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KC police switch to patrols instead of checkpoints for St. Patrick’s Day drunk driving enforcement

KANSAS CITY, Mo. -- You'll see thousands of people pack the bars, restaurants and streets of Kansas City this weekend to celebrate St.Patrick's Day. But what you won't see in KC? Checkpoints.

“St. Patrick's Day is basically the biggest day of the year for us, being an Irish affiliated pub," said Chris Bailey, managing partner for O'Dowds Gastropub on the Plaza. "Just throw a whole week of sales in one day. We actually start prep for it in January."

Bars and restaurants will be packed with patrons, and police expect to be slammed with work as well.

“St. Patrick's Day is one of our days where we have the highest number of DUI fatalities,” said Sgt. Christopher Betch, supervisor of the KCPD DUI unit.

In 2017, Kansas City police made 65 DUI arrests on St. Patrick’s Day weekend alone. Many of these drunk drivers were contacted at checkpoints.

“Some of those individuals invariably would have crashed and not made it home and would have hurt themselves or others to include killing somebody,” Betch said.

But this year, for the first time in at least three decades, you won't see checkpoints in Kansas City on St.Patrick’s Day.

In July, a new budget took affect, cutting $19 million in federal funds from Missouri law enforcement agencies, forcing many to shift from checkpoints to saturation patrols.

“So what's that mean for this year? I don't know. I don`t know what our results will look like this year. It`s the first time we've done exclusively saturation patrols on St.Patrick’s Day,” Betch said.

One of the biggest differences between a checkpoint and a saturation patrol is the amount of time involved with each procedure. At a checkpoint, it might take an officer 15 minutes to arrest and process a drunk driver and then get back out on the street.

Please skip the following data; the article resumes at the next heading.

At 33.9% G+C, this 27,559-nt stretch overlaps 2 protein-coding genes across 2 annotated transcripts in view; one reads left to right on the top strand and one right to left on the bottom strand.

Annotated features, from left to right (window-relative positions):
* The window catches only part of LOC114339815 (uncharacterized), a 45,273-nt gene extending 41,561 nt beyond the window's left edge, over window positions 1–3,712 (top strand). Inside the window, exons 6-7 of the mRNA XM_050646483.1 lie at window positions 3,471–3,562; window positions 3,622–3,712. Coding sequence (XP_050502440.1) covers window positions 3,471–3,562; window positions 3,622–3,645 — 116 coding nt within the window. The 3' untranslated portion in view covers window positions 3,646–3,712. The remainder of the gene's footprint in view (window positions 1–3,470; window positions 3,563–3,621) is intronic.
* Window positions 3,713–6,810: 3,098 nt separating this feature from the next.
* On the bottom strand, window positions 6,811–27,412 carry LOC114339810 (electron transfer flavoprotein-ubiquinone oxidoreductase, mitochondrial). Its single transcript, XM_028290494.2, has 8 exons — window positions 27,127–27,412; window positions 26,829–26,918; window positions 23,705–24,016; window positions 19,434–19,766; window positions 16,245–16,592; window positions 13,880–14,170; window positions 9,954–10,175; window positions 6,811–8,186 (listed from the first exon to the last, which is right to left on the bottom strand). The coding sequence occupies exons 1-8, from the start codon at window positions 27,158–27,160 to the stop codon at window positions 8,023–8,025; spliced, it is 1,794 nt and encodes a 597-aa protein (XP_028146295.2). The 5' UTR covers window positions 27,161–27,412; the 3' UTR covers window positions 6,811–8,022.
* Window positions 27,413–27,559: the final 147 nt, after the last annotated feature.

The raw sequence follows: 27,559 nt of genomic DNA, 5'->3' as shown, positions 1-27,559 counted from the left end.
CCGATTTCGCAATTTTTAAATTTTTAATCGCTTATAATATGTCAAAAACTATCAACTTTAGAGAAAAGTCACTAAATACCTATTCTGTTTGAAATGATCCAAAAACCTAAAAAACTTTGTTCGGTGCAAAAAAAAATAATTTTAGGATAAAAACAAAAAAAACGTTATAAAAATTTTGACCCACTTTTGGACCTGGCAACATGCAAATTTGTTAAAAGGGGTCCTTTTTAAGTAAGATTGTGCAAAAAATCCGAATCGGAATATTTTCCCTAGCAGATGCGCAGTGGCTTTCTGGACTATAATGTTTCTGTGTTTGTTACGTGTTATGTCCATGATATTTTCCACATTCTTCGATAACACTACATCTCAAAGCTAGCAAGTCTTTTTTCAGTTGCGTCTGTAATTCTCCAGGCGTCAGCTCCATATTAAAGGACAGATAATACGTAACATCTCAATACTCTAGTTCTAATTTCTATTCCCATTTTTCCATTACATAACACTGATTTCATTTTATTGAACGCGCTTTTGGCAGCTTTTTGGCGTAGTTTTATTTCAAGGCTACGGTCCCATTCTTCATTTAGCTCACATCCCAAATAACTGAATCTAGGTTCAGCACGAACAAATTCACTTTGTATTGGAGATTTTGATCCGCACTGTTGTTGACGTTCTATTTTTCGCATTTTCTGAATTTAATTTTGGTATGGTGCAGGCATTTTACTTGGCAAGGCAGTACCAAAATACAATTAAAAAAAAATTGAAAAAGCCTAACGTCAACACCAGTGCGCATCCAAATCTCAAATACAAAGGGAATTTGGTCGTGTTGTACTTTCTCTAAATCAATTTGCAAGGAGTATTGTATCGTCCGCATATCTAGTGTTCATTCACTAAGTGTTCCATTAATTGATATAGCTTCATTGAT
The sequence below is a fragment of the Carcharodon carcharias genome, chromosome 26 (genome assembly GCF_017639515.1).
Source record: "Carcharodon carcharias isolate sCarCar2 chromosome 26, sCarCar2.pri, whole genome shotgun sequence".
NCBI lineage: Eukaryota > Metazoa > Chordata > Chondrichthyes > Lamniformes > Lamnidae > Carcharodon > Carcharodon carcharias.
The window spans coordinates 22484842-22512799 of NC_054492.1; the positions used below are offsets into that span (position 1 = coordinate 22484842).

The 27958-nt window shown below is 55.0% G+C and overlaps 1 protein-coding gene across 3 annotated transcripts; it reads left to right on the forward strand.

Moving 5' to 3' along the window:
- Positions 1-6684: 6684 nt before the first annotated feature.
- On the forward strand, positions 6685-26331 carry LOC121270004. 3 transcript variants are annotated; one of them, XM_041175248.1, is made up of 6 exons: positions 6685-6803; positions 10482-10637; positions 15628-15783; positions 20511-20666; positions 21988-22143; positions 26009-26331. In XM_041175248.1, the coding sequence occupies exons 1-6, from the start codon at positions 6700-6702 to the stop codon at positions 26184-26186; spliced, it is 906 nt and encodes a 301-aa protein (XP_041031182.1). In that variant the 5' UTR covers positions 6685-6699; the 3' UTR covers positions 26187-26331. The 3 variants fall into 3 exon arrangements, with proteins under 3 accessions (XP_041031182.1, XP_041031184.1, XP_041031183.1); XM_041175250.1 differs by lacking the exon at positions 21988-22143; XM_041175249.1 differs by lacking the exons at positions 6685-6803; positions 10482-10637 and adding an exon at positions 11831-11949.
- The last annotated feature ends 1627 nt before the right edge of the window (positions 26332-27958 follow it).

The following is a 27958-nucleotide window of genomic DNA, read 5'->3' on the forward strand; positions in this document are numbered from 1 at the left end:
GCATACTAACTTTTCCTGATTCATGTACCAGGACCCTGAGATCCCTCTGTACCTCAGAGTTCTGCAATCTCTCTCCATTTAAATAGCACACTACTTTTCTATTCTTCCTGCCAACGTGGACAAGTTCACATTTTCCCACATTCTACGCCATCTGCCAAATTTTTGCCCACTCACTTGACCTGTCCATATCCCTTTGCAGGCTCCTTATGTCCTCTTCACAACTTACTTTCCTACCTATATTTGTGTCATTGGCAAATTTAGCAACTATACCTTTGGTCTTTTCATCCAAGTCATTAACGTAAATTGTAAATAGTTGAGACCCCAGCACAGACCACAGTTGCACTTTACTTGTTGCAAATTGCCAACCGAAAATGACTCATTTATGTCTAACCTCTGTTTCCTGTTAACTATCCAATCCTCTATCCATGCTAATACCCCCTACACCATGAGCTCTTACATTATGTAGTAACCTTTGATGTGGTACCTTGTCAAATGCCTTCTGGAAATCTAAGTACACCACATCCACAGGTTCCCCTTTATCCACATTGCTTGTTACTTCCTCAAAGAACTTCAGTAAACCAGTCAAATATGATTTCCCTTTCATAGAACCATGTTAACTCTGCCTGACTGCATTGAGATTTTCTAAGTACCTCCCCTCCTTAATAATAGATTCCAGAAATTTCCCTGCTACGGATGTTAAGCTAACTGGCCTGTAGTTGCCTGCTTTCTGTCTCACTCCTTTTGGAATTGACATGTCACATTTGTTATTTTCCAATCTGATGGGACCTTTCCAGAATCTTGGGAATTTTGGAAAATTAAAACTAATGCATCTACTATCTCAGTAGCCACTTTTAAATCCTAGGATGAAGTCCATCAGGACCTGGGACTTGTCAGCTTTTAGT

Making that same arrest during a saturation patrol could take hours.

“When we’re doing a checkpoint, we have a number of officers on the line and again, very brief moment to where we talk to the driver," Betch said. "We’re trying not to inconvenience people. We check a high volume of cars, so when we stop somebody, unless we see something very obvious, you’re on your way."

Betch compared checkpoints to assembly lines. The same can't be said for saturation patrol.

“That's how we can process 41 people in six hours," he said. "You compare that to how a saturation patrol works: A police officer and his or her partner drive around, see somebody who appears to be intoxicated driving, pulls them over. It could be an hour and a half to two hours before they're back on the street, looking for another drunk. In a six hour period, generally we`re lucky if we can get two.”

And that means more drunk drivers could slip through the cracks this year and make it onto area roads and highways.

“It`s a preventable crime, and that's the worst part of this and why it's especially frustrating not to be able to have every effective strategy available, is it is absolutely a preventable crime,” Betch said.